South Africa has one of the richest and diverse floras in the world with over 30000 species of higher plants. There are approximately 3000 species of medicinal plants in South Africa. The discovery of active compounds in medicinal plants plays a strategic role in the phytochemical investigation of crude plant extracts. Secondary metabolites of medicinal plants are a major source of drugs for the treatment of various health disorders. Cardiac glycosides are one of the subgroups of steroids modified from terpenoids. The existence of cardiac glycosides in some plant species often indicates toxicity. Among the contagious elements, diseases caused by viruses are one of the major causes of death, disability, and social and economic disruption for millions of people. Viruses also cause many important plant diseases and are responsible for huge losses in crop production and quality in all parts of the world. According to literature, plants containing cardiac glycosides demonstrate potential for the discovery of more effective new drugs in the treatment of infection especially viral contagions. The main objectives of this study were to evaluate the antiviral (HSV-2 and PVYN), antibacterial and cytotoxic activities of South African plants containing cardiac glycosides. Furthermore, isolation and identification of compounds with an emphasis on cardiac glycosides was carried out. Eight plants known to contain cardiac glycoside compounds were selected. Leaves of Gomphocarpus fruticosus, Nerium oleander, Cotyledon orbiculata, the fruits and leaves of Strophanthus speciosus, the bulbs of Bowiea volubilis and Merwilla plumbea were selected to examine their antimicrobial activities, toxicity, antiviral and to isolate potential pure compounds.
The ethanol extracts of all selected plants were screened for antibacterial activity against two Gram-positive (Staphylococcus aureus and Enterococcus faecalis) and two Gram-negative (Escherichia coli and Klebsiella pneumonia) pathogens. Plant extracts showed promising antibacterial action against Gram-positive bacteria. The most active extract against both Gram-positive bacteria was C. orbiculata with the MIC value of 1.25 mg/ml.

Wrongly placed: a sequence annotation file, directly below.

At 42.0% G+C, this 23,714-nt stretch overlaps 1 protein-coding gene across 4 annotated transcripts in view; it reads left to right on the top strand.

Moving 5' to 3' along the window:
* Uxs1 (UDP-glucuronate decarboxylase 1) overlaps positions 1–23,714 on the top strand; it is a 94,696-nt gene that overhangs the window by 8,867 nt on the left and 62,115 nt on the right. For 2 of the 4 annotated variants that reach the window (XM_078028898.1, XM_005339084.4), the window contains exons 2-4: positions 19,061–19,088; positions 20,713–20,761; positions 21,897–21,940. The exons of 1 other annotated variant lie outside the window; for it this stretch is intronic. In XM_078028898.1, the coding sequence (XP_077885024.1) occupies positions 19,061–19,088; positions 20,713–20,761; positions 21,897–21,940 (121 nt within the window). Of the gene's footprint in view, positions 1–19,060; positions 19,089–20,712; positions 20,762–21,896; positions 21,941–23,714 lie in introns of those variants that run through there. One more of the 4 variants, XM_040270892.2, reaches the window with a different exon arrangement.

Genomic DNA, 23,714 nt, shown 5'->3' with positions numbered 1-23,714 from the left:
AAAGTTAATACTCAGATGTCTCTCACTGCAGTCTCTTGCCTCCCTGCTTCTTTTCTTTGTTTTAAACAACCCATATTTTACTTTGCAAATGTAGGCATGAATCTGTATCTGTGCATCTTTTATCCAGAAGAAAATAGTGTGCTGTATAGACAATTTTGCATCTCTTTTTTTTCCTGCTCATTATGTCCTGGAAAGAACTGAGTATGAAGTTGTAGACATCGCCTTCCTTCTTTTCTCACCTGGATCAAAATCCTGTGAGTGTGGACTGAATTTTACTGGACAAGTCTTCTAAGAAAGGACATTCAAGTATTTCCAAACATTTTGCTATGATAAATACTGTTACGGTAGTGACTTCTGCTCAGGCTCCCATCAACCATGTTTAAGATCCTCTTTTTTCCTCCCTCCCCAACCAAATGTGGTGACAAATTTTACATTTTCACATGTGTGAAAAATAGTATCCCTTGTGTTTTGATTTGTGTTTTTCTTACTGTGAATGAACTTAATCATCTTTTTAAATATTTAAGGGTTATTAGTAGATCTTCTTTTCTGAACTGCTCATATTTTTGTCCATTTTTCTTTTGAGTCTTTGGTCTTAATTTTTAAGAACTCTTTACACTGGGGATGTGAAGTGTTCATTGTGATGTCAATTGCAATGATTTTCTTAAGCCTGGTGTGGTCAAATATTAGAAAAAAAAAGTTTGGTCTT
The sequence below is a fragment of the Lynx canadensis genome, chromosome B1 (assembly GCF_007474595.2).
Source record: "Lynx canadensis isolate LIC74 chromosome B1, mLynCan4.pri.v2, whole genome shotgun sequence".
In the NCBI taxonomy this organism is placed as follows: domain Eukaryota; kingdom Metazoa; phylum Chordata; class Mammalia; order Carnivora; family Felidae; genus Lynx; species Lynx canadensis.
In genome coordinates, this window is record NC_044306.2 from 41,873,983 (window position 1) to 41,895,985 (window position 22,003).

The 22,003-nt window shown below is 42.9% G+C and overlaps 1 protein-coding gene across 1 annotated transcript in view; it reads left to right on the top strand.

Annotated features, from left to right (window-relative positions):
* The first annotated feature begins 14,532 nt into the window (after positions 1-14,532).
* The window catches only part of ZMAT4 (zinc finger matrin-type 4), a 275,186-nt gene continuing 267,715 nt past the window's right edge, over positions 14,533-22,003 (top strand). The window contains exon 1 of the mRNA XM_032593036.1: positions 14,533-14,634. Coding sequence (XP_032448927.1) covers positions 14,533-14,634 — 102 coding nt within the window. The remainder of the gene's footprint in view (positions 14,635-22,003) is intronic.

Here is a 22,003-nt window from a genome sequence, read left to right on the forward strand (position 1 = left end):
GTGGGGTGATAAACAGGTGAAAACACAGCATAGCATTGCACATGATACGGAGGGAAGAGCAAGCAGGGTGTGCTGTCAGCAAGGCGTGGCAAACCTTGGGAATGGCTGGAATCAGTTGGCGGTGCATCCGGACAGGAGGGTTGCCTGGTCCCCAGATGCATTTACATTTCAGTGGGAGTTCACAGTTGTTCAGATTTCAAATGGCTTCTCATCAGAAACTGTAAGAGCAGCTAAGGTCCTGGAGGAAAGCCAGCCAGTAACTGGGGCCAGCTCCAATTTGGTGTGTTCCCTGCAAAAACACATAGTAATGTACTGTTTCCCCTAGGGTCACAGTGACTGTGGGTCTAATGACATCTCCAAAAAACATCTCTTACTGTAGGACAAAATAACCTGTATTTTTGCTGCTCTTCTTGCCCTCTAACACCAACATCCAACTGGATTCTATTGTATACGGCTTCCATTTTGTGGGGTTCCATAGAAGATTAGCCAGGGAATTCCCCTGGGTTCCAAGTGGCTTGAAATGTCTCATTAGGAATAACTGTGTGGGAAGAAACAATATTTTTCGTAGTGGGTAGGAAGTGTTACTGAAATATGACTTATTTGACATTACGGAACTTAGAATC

Cell toxicity was monitored by determining the effect of the ethanolic crude extracts on human embryonic kidney cell line (HEK 293) using the XTT method. All extracts exhibited high toxic effects with IC50 < 100 μg/ml on the tested cell line. The XTT assay was used to determine of the antiviral activity of crude ethanolic extracts on the kidney epithelial cells of African Green Monkey (Vero). The results revealed that the crude ethanolic extracts of all
selected plants exhibited a cytotoxic effect on Vero cells at concentrations lower than their EC50. Consequently, the determination of antiviral activity of the selected plant extracts was not successful.
Based on the chromatographic and bioassay results from the six plants selected for this study, the fruit extract of S. speciosus, belonging to the Apocynaceae family, was chosen for the isolation of compounds, particularly cardiac glycosides. All plant extracts were tested for antibacterial activity against E. coli (Gram-negative) and E. faecalis (Gram-positive) by using bioautography. The general TLC test showed more variety of compounds in the fruit extract of S. speciosus. The results of the bioassay showed promising activity of the fruit extract of S. speciosus and the bulb extract of B. volubilis against Gram-positive bacteria. The chromatographic investigation of the S. speciosus fruit extract led to the isolation of three pure compounds including a cardiac glycoside. The three compounds were identified based on NMR (1D and 2D) and HRMS. The isolated compounds were identified as: a triterpene (ursolic acid methyl ester), a sugar: myo-inositol methyl ester and an unidentified cardiac glycoside. According to literature, it is the first report of the isolation of ursolic acid methyl ester and myo-inositol-methyl ether from S. speciosus fruit extract.
The isolated cardiac glycoside exhibited no inhibitory activity at 1.25 mg/ml (the highest concentration tested) against all four tested bacteria (S. aureus, E. faecalis, E. coli and K. pneumonia). The cytotoxicity and anti-HSV-2 screening of the isolated cardenolide demonstrated the highly toxic effect of this compound on the HEK 293 cell line with 4.62 μg/ml IC50 value and < 25 μg/ml IC50 of Vero cell line. No evidence could be found in the literature of the cytotoxic activity of cardiac glycoside compounds on the HEK 293 cell line.
The ethanolic extracts of all plant extracts and isolated cardenolide were tested against the PVYN in vivo and in vitro. The results revealed that the high concentration (50 mg/ml) of M. plumbea, N. oleander, B. volubilis (fresh bulb), C. orbiculata and isolated cardenolide reduced the PVYN symptoms on tobacco plants in an in vivo experiment. In in vitro analysis, the high concentration (50 mg/ml) of S. speciosus (leaves & fruits), and especially M. plumbea (dry bulb) showed significant antiphytoviral activity. In vivo and in vitro results demonstrated that M. plumbea has potential antiphytoviral activity.